Determining the Direction of Environmental Trilobite Migration
Walker Weyland ’21, McHenry, Illinois
Majors: Geology; Biology
Minor: Studio Art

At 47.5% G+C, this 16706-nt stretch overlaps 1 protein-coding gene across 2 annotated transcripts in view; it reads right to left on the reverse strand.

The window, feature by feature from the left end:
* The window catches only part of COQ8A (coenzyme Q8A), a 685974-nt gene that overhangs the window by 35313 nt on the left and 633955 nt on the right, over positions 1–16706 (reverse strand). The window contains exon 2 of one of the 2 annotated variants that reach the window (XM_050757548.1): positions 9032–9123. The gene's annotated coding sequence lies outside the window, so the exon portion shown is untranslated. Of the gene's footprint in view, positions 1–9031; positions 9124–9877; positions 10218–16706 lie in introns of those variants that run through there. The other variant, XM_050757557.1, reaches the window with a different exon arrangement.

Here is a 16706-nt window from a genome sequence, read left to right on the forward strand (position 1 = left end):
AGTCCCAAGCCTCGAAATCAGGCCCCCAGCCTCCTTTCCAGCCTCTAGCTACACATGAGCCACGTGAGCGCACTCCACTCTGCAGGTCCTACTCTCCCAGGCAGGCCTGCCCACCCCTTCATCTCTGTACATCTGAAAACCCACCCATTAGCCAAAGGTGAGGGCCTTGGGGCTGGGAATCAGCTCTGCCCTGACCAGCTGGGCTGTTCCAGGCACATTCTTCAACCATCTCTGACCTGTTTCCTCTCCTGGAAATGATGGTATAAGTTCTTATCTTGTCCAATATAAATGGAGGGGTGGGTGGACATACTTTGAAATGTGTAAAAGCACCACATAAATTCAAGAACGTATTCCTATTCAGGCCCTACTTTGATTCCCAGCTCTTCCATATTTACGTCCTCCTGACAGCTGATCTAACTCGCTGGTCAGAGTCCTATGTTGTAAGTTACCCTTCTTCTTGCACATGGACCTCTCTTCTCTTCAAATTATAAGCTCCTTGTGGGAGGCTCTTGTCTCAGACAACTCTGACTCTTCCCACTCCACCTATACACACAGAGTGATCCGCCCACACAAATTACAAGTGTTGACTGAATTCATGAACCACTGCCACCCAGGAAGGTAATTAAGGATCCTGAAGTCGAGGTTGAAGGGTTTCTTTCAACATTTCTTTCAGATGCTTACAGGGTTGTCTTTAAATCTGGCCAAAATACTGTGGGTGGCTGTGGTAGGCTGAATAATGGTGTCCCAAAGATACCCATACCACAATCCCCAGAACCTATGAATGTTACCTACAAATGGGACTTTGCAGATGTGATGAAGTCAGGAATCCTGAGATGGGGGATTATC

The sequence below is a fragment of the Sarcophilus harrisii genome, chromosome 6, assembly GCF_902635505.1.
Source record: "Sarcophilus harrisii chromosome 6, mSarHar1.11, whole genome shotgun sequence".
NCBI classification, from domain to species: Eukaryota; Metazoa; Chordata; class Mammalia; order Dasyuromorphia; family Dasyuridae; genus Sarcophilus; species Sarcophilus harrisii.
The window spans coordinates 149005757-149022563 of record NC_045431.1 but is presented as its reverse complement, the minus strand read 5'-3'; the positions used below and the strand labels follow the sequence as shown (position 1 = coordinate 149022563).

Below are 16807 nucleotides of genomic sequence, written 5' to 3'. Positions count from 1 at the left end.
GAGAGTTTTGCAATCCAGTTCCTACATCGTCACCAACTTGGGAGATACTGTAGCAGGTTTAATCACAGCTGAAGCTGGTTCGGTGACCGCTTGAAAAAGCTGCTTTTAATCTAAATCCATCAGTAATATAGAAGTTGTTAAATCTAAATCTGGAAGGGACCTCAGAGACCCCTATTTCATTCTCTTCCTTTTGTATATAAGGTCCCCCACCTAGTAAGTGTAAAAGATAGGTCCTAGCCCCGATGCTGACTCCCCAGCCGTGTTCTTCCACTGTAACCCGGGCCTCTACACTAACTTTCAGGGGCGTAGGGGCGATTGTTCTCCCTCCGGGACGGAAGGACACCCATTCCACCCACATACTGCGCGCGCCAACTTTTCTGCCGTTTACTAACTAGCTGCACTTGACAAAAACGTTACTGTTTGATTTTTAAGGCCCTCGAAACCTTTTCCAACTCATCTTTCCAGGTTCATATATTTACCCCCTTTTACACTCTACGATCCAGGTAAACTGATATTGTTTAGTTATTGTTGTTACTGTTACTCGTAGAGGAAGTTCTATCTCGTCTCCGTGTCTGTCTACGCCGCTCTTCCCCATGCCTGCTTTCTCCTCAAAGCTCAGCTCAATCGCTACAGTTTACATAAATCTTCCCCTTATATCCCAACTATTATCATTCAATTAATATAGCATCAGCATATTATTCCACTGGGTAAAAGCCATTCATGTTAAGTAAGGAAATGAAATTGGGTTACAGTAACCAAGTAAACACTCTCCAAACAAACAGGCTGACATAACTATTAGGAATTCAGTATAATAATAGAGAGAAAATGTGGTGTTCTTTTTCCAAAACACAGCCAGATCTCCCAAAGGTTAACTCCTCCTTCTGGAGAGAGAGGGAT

Trilobites fossils first appear in the Early Cambrian (~520 million years ago) and subsequently become a crucial part of ocean ecosystems for a nearly 270 million year time interval. Their abundance and complexity, as well as the existence of modern analogous organisms such as isopods, have made them popular as subjects of study. This study tracked the deepwater adaptations of early trilobites to investigate the relationship between morphology and environment, and to test if early trilobites evolved in deepwater settings before emigrating to shallow environments. It was found that modern assumptions of the morphological differences between shallow and deep water arthropods do not hold true in the Early Cambrian. A possible explanation for this is that the modern ecosystems which generate these depth-related relationships were not yet present. In future studies, the addition of more species and a longer time frame of analysis will be needed to conclusively determine the direction of early trilobite environmental migrations.